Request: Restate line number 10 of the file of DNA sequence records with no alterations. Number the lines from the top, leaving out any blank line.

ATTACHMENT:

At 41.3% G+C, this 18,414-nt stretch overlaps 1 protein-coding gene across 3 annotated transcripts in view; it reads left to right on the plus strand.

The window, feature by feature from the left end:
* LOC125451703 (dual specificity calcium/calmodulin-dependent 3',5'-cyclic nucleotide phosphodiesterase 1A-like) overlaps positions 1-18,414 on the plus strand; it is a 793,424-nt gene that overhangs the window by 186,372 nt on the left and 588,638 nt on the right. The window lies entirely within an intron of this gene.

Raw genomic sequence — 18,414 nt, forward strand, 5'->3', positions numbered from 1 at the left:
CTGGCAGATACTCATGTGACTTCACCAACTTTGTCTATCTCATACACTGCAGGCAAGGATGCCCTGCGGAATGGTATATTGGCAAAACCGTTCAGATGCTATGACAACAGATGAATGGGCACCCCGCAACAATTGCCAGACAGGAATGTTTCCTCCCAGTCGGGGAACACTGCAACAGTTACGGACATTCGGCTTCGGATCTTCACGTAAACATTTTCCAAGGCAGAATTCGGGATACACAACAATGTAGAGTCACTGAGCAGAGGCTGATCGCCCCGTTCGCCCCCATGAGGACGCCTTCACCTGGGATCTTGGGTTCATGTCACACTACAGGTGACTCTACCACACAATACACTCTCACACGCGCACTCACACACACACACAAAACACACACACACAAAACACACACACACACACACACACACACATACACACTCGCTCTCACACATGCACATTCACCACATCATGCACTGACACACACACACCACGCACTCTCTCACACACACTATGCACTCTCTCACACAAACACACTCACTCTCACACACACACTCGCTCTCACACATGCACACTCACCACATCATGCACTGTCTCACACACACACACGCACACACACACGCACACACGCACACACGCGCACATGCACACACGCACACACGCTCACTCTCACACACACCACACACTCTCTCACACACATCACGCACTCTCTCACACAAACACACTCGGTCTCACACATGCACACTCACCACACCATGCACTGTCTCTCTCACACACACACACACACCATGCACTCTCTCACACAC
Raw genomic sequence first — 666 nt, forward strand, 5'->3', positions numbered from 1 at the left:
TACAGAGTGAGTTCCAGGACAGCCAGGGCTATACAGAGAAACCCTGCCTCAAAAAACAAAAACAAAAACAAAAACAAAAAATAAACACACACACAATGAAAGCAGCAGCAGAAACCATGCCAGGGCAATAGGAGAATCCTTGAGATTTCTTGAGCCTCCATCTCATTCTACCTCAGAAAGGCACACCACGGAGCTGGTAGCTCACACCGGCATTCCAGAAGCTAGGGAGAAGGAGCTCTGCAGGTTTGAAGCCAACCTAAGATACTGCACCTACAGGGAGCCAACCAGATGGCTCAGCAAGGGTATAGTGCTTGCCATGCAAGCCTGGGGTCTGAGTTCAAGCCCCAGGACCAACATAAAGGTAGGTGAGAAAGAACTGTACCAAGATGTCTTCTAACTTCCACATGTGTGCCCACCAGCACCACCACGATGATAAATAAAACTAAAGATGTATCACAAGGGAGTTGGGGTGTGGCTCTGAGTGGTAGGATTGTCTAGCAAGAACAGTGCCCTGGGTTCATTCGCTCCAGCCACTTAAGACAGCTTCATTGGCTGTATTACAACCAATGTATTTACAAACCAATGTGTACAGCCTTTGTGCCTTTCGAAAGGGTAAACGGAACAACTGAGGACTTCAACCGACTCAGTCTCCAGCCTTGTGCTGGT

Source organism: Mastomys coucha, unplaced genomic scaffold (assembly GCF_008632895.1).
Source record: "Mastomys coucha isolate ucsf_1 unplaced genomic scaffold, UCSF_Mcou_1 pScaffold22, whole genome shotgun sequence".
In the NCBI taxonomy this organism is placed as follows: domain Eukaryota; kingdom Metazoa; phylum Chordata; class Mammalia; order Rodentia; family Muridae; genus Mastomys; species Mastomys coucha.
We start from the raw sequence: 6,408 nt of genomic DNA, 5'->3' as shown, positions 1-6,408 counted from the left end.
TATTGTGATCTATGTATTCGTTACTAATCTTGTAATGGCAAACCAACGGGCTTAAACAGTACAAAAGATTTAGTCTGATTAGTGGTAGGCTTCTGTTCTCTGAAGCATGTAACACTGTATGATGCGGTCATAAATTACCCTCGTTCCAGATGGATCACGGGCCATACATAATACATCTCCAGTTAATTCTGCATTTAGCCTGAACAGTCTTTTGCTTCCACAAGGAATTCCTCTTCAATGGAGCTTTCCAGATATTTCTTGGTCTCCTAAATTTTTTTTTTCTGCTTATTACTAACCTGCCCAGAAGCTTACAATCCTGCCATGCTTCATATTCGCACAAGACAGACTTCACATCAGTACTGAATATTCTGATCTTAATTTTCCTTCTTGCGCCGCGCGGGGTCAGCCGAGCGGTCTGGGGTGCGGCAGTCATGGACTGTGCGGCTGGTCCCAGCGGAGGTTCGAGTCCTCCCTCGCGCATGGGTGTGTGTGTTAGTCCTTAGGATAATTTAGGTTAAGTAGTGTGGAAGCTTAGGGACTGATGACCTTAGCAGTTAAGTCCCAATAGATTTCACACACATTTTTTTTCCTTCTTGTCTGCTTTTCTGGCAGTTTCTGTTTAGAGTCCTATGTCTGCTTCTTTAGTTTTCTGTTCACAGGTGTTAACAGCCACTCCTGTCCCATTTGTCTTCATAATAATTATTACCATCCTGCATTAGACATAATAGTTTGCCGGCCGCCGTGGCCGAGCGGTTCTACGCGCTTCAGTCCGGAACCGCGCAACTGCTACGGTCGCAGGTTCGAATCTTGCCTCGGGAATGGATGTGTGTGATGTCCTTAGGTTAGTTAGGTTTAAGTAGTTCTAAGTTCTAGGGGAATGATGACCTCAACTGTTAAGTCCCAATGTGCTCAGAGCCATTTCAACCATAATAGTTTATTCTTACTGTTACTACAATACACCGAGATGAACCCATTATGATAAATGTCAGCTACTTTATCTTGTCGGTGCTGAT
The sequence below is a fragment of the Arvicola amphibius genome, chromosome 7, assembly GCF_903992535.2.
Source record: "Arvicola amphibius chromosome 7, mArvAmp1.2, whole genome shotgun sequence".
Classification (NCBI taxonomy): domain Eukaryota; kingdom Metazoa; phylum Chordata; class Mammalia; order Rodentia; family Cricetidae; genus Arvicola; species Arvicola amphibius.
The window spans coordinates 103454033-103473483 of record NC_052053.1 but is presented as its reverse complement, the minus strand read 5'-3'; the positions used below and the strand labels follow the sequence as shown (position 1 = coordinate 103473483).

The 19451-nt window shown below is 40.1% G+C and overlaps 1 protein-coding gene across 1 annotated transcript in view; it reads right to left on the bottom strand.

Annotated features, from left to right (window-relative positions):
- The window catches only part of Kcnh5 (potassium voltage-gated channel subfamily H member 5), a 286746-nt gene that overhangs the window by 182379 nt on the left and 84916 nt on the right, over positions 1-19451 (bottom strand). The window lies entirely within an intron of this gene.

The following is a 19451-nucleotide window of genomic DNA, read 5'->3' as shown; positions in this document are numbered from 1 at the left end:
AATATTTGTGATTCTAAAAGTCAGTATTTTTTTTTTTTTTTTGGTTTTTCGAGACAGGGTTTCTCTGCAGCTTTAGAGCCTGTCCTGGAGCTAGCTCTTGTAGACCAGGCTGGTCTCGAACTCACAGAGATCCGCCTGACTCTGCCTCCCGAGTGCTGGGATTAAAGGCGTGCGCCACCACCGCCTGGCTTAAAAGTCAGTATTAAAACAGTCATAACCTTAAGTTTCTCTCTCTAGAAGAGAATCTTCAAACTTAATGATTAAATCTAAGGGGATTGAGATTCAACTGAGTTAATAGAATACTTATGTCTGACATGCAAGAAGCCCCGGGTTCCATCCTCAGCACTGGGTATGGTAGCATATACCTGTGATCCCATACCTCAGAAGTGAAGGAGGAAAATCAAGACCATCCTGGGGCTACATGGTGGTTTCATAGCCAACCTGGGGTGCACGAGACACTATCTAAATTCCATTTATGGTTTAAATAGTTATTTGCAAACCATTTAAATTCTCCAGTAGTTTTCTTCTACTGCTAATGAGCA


In the NCBI taxonomy this organism is placed as follows: domain Eukaryota; kingdom Metazoa; phylum Chordata; class Mammalia; order Rodentia; family Muridae; genus Mastomys; species Mastomys coucha.